To Comfort The Afflicted
And Afflict The Comfortable

To Comfort The Afflicted And Afflict The Comfortable

Tuesday, December 1, 2020

#GivingTuesday                               Observercast

The Post-Kavanaugh Snooze

on

BY SUSAN ESTRICH

Were you angry?

Could you hardly believe those men?

I’m sorry to be Ebenezer Scrooge, or whoever the Halloween equivalent is. But wasn’t it just a few weeks ago that women were short of tears at the market, glued to the televisions, telling one another stories they had never told? Get up. Give.

And now everyone is making Halloween decorations.

It was supposed to be a teachable moment. We watched a brave woman come forward with a story that was so painfully familiar that wrinkled women winced. We knew she was telling the truth. Everyone knew. She didn’t ask for it.

And then he did what every guy has done at least once to every woman I have met.

He lied. He lied to his wife, and he lied to his handlers, and he lied on TV, and my guess is, he even lied to himself. Which kind of candy do you like?

And he got away with it.

He did. They do. Sorry, kids. Bad guys win quite frequently.

But we live in a democracy, right? Isn’t that what I cried for as Richard Nixon took off? No man was above the law. I dreamt of being Archibald Cox.

My kids get Brett Kavanaugh instead.

I wonder if he’s having fun on the court.

I wonder if she still needs security when she takes her kids to school.

But most of all, I wonder if all those women who were shaking their heads, all those woman who knew just what was and those women whose husbands did much worse will remember when they go to the polls.

There are three things you can do:

1. Shit work: That’s right. I don’t care if you’ve run 10 campaigns. At this point, so what? You don’t know what’s going on. Don’t pretend you can walk into a business and solve all the problems. Answer the phone. Drive.

2. Money: Having it doesn’t guarantee victory. Not having it makes defeat more likely. If your friends are running till it hurts, give till it hurts. I hate the system. I hate the ads. I hate the lies and the b.s. I hate it all. The only thing I hate more is losing.

3. Time: Find it. Move. Go door to door. Buy the pizza. Buy the bagels. I staffed 26 government locations with free bagels and good-looking bachelors. The places were hopping. A million websites will tell you where to go. It will also be the experience of a lifetime caring for something that much.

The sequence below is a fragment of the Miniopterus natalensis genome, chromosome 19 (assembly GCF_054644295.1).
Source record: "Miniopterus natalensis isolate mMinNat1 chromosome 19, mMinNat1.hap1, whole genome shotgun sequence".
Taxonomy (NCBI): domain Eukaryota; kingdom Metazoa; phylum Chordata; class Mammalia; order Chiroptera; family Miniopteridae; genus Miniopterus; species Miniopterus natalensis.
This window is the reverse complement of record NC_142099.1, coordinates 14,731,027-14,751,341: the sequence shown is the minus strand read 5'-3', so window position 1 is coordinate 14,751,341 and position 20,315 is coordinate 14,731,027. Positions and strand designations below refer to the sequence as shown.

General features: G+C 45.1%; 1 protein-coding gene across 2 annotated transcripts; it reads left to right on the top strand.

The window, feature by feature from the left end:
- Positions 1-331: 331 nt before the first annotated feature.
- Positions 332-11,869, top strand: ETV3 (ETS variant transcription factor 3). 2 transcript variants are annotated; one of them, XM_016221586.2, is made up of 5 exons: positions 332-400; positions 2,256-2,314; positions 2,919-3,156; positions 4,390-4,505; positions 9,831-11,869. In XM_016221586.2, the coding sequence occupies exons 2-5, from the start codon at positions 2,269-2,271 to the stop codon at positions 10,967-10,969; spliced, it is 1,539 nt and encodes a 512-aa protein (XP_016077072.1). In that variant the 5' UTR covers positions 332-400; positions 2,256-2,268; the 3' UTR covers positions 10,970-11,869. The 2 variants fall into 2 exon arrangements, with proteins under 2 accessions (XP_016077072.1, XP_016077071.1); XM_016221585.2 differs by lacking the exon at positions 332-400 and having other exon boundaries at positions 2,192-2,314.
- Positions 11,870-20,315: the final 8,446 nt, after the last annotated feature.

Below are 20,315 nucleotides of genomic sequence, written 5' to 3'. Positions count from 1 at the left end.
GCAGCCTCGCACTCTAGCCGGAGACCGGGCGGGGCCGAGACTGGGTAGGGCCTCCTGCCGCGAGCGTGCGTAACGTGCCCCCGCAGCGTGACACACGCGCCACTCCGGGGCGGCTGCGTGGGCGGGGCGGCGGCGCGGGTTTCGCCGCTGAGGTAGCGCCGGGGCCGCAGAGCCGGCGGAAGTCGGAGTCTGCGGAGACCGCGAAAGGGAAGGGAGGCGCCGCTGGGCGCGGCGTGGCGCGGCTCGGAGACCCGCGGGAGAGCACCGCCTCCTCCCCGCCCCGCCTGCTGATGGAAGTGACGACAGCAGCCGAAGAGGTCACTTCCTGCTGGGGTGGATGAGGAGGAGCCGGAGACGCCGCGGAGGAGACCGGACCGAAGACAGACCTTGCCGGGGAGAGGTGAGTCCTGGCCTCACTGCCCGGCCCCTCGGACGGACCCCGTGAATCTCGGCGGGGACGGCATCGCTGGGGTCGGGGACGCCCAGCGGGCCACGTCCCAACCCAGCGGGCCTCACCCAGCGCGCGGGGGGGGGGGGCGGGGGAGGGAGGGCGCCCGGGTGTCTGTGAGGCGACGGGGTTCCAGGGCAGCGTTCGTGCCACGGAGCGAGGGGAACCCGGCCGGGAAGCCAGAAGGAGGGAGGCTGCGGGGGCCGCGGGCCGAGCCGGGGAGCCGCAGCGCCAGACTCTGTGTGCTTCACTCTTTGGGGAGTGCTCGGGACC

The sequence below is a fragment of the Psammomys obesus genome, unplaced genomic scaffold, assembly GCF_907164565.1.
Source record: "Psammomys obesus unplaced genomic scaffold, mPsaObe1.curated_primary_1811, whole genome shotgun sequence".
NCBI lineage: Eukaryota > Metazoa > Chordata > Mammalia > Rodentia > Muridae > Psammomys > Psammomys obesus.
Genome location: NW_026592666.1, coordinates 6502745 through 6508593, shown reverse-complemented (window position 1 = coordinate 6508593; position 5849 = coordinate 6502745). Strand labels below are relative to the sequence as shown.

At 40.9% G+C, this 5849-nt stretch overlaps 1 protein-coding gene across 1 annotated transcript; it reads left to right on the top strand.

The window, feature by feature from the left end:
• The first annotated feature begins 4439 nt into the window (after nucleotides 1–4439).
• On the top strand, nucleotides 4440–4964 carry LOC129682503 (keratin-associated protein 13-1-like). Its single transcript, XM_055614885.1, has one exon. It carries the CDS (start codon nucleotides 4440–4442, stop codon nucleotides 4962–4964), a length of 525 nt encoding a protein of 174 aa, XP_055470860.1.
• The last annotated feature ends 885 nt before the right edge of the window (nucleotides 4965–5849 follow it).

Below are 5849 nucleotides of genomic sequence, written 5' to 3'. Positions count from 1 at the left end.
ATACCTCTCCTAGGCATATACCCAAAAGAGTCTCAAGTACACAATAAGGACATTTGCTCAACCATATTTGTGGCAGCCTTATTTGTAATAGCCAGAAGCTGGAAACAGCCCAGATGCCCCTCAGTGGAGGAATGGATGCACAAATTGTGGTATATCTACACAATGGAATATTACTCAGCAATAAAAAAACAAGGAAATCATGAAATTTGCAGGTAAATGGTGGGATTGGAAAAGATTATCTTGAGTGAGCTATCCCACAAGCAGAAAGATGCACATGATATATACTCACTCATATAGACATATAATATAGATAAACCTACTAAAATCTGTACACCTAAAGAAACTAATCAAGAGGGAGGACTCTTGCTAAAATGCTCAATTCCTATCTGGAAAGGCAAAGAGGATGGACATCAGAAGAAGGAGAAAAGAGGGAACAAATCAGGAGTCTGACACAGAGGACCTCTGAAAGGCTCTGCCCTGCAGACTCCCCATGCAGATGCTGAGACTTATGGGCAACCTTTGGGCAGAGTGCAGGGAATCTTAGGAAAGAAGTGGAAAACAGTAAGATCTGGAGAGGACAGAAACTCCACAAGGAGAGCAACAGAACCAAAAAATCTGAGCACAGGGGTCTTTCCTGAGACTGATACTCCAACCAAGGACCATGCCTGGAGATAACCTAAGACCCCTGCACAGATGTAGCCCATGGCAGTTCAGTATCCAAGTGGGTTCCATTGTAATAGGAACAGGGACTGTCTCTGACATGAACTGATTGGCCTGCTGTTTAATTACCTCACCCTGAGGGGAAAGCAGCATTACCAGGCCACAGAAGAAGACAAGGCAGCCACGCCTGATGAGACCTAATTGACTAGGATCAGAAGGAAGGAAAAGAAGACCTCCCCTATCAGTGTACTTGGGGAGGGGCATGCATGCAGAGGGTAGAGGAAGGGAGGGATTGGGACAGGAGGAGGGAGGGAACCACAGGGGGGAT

And then, just vote. One vote doesn’t matter; Malcolm Gladwell can prove it. But voting matters. Participating matters.

Or you can sit around and complain like a privileged millennial of any age – I think it’s an adjective and not a chronological measure – while secretly enjoying the fruits of an improving market and remembering to wear sunscreen.

My friends in politics used to say that Americans have the attention span of a gnat.

I’ve spent my life hoping they are wrong.

Susan Estrich’s columns appear regularly in The Oklahoma Observer

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Susan Estrich
Susan Estrich
Estrich served as a law clerk for Judge J. Skelly Wright of the U.S. Court of Appeals for the District of Columbia and Justice John Paul Stevens of the U.S. Supreme Court. In 1988, she was the campaign manager for Michael Dukakis' 1988 presidential run, even though she had never before managed a political campaign. She was the first female campaign manager of a major presidential campaign, and the first female campaign manager of the modern era. [5] [6] Estrich appears frequently on Fox News as a legal and political analyst, and has also substituted for Alan Colmes on the debate show Hannity & Colmes. She writes regular articles for the conservative website NewsMax, for which she is a pundit.[7] She is also on the Board of Editorial Contributors for USA Today.[8] She is currently a law professor at the University of Southern California Law School and a political science professor at its affiliated undergraduate school. Before joining the USC faculty in 1989, she was Professor of Law at Harvard University, where she was the youngest woman to receive tenure.[9] On January 10, 2008, Estrich joined Quinn Emanuel Urquhart & Sullivan, LLP, a law firm based in Los Angeles, where she chairs their Public Strategy in High Profile Litigation: Media Relations practice area. [10][11] She writes a nationally syndicated print column distributed through Creators Syndicate.